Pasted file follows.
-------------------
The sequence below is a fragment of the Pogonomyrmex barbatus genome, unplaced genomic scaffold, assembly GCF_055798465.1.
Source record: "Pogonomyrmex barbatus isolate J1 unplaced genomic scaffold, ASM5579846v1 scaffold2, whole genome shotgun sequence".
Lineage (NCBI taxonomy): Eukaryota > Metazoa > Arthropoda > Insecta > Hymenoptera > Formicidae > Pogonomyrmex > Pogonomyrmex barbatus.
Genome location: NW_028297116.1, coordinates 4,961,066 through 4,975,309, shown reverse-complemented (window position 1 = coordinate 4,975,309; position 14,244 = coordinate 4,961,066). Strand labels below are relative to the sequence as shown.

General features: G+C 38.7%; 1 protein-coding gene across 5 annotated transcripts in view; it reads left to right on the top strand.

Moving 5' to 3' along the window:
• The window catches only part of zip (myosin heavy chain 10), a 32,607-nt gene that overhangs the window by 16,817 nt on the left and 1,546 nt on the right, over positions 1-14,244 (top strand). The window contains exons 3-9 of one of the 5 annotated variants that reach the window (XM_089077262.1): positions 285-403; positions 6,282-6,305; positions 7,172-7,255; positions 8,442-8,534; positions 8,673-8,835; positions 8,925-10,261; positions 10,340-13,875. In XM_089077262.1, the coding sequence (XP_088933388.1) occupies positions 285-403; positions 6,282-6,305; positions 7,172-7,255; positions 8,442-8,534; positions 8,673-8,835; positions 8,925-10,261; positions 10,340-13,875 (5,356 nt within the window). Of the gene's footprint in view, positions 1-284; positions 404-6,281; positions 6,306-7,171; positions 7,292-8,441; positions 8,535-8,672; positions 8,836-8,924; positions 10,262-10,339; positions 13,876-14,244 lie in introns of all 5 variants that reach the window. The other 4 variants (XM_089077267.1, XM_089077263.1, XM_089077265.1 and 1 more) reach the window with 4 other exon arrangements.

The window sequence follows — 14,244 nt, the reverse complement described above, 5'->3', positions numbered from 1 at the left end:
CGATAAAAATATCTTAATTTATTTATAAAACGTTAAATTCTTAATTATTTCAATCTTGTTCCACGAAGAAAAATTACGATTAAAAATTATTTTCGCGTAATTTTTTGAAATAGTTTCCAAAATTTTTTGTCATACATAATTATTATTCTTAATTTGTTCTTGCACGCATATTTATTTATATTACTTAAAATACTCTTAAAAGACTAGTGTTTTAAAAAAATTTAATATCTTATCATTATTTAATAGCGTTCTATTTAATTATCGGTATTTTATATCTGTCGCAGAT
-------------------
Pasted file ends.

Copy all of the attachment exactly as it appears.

The sequence below is a fragment of the Pogonomyrmex barbatus genome, unplaced genomic scaffold, assembly GCF_055798465.1.
Source record: "Pogonomyrmex barbatus isolate J1 unplaced genomic scaffold, ASM5579846v1 scaffold2, whole genome shotgun sequence".
Lineage (NCBI taxonomy): Eukaryota > Metazoa > Arthropoda > Insecta > Hymenoptera > Formicidae > Pogonomyrmex > Pogonomyrmex barbatus.
Genome location: NW_028297116.1, coordinates 4,961,066 through 4,975,309, shown reverse-complemented (window position 1 = coordinate 4,975,309; position 14,244 = coordinate 4,961,066). Strand labels below are relative to the sequence as shown.

General features: G+C 38.7%; 1 protein-coding gene across 5 annotated transcripts in view; it reads left to right on the top strand.

Moving 5' to 3' along the window:
• The window catches only part of zip (myosin heavy chain 10), a 32,607-nt gene that overhangs the window by 16,817 nt on the left and 1,546 nt on the right, over positions 1-14,244 (top strand). The window contains exons 3-9 of one of the 5 annotated variants that reach the window (XM_089077262.1): positions 285-403; positions 6,282-6,305; positions 7,172-7,255; positions 8,442-8,534; positions 8,673-8,835; positions 8,925-10,261; positions 10,340-13,875. In XM_089077262.1, the coding sequence (XP_088933388.1) occupies positions 285-403; positions 6,282-6,305; positions 7,172-7,255; positions 8,442-8,534; positions 8,673-8,835; positions 8,925-10,261; positions 10,340-13,875 (5,356 nt within the window). Of the gene's footprint in view, positions 1-284; positions 404-6,281; positions 6,306-7,171; positions 7,292-8,441; positions 8,535-8,672; positions 8,836-8,924; positions 10,262-10,339; positions 13,876-14,244 lie in introns of all 5 variants that reach the window. The other 4 variants (XM_089077267.1, XM_089077263.1, XM_089077265.1 and 1 more) reach the window with 4 other exon arrangements.

The window sequence follows — 14,244 nt, the reverse complement described above, 5'->3', positions numbered from 1 at the left end:
CGATAAAAATATCTTAATTTATTTATAAAACGTTAAATTCTTAATTATTTCAATCTTGTTCCACGAAGAAAAATTACGATTAAAAATTATTTTCGCGTAATTTTTTGAAATAGTTTCCAAAATTTTTTGTCATACATAATTATTATTCTTAATTTGTTCTTGCACGCATATTTATTTATATTACTTAAAATACTCTTAAAAGACTAGTGTTTTAAAAAAATTTAATATCTTATCATTATTTAATAGCGTTCTATTTAATTATCGGTATTTTATATCTGTCGCAGAT